Twitter Suspends Hundreds Of Thousands Of Terrorist Accounts, Gives Everyone Its 'Quality Filter'

from the today-twitter-settles-all-its-business dept

Twitter's had a bit of a busy day. It made two big announcements within an hour, first saying that it had suspended 235,000 accounts since February for "promoting terrorism." It followed that up by announcing that it was opening up its "quality filter" for everyone. The quality filter used to only be available to "verified accounts" and was apparently one of the few actual benefits for being a "verified" account. Here's how Twitter explains it:
When turned on, the filter can improve the quality of Tweets you see by using a variety of signals, such as account origin and behavior. Turning it on filters lower-quality content, like duplicate Tweets or content that appears to be automated, from your notifications and other parts of your Twitter experience. It does not filter content from people you follow or accounts you’ve recently interacted with – and depending on your preferences, you can turn it on or off in your notifications settings.
From people who have it, they've indicated that it can do a decent, but not perfect, job in blocking purely trollish behavior. However, I still think that my own suggestion from last week makes more sense: rather than building a universal algorithm like this, give every user the tools to build their own quality filters (and to share the "recipes" of those filters). Not everyone has the same determination of what "quality" is. It's fine if Twitter wants to offer its own such filter, but why not open it up and let anyone create quality filters to use and share?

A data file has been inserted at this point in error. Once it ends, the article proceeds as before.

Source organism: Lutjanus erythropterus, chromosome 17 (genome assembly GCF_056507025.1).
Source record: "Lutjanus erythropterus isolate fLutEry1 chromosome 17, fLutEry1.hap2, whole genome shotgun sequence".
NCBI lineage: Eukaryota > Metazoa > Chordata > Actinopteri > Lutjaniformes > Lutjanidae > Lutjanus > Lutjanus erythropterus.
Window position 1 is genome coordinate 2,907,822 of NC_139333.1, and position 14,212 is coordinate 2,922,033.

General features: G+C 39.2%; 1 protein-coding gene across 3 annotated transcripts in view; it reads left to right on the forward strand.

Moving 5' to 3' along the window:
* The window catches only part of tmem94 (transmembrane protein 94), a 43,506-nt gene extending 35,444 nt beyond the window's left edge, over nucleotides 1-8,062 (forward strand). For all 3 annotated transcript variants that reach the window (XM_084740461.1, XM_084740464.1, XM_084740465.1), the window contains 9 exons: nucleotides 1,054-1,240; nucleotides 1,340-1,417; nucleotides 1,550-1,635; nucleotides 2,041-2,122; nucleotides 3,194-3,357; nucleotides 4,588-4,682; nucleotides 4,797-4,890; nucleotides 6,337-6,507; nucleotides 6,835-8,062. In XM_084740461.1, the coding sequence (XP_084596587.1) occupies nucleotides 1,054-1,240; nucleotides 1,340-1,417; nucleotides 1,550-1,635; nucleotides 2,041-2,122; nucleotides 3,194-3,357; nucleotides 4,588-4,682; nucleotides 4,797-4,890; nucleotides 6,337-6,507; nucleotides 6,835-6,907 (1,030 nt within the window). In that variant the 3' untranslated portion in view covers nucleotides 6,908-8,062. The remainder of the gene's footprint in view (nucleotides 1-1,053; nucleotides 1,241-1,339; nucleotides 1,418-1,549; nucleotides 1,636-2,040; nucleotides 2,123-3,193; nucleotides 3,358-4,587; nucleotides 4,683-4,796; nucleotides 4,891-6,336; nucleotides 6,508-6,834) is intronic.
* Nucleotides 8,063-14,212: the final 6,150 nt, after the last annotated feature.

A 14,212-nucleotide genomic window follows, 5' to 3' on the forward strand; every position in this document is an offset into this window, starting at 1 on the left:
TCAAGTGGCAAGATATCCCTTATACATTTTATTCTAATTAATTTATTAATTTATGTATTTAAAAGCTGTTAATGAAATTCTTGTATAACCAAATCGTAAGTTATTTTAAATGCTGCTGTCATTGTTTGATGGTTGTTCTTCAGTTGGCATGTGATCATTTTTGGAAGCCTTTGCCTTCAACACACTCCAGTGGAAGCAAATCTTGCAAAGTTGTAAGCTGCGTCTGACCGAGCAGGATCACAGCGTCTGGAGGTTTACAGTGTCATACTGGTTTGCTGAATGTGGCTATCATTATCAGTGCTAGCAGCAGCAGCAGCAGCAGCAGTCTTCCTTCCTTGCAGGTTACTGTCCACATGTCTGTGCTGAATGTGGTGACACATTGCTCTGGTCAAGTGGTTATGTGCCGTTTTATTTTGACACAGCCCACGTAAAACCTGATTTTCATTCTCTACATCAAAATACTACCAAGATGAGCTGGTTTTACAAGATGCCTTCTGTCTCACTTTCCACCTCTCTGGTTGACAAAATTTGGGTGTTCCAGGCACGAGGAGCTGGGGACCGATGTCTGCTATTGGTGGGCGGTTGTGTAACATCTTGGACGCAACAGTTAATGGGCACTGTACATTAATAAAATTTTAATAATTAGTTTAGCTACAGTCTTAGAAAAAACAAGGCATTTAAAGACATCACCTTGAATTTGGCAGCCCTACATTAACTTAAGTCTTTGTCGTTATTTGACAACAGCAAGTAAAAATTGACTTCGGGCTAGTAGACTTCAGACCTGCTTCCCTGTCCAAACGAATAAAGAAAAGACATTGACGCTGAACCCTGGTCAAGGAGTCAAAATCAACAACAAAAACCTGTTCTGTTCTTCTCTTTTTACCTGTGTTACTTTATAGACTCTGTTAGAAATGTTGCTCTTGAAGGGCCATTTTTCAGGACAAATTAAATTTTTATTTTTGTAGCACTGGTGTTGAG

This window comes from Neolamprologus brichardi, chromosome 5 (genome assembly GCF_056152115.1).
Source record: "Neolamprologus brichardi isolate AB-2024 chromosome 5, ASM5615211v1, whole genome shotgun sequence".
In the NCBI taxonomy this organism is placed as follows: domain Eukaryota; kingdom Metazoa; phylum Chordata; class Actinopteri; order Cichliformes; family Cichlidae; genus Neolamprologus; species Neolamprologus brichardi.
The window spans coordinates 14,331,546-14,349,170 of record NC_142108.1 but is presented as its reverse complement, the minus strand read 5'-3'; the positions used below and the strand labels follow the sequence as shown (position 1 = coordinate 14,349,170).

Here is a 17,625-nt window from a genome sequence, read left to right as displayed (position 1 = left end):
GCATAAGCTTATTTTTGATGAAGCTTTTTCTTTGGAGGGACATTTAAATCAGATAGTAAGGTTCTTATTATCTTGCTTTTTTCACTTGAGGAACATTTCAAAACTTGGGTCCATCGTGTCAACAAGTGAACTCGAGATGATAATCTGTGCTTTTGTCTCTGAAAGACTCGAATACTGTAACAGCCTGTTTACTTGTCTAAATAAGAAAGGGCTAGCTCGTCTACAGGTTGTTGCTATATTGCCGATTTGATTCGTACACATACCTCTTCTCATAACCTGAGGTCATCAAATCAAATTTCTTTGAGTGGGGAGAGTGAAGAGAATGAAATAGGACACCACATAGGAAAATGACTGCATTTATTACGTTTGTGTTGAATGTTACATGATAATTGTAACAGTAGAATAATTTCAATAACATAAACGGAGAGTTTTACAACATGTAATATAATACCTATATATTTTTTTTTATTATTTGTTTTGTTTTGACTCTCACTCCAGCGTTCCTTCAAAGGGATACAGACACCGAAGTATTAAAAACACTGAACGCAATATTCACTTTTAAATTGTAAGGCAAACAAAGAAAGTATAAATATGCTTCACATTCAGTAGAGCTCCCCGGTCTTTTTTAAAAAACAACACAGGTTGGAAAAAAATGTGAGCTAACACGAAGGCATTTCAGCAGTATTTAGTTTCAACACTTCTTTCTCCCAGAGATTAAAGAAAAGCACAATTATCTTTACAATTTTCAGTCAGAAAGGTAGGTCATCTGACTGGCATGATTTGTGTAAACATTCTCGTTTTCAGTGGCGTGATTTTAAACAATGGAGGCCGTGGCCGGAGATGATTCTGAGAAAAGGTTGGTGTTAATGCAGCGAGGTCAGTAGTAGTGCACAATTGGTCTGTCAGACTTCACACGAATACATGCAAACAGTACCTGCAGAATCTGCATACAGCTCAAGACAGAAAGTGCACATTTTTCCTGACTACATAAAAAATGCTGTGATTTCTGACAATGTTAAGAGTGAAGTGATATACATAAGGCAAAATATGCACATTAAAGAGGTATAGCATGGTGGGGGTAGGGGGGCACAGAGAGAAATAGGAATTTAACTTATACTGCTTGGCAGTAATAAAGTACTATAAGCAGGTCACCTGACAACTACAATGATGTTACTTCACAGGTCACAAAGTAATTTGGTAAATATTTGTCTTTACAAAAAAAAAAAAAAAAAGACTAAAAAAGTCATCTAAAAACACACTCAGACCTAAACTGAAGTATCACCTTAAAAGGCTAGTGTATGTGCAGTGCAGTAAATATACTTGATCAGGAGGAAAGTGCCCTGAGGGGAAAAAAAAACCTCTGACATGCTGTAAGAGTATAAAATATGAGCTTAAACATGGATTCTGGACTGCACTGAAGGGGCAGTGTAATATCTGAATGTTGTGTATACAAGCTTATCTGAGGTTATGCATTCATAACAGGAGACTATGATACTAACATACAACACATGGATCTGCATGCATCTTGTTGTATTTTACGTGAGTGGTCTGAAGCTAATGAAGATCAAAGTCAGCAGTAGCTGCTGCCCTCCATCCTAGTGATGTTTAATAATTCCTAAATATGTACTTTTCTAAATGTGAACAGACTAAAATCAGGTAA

As for the removal of terrorist accounts, this still feels kind of pointless. Twitter talks about how it's getting faster at removing these accounts, and they're not able to build up many followers before they're shut down again, making Twitter a less useful platform for terrorist or terrorist supporters to use. But, again, if we think about Twitter as a protocol like email or a system like the telephone, this feels... weird. No one's clamoring for "we must stop ISIS from making phone calls." Besides, the intelligence community has said, repeatedly, that they get good intel from watching ISIS' social media activity. Shutting down their accounts may seem like a good thing (no one wants ISIS using their technology...), but what if it's actually making it more difficult for the intelligence community to track them?

Filed Under: abuse, isis, quality filter, social media, terrorism, trolls
Companies: twitter


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  1. identicon
    annonymouse, 18 Aug 2016 @ 8:57pm

    I know it when I see it

    Look at it
    Pick it up
    Smell it
    Taste it
    Well is it?
    It is?
    Now aren't you glad you didn't step in it?

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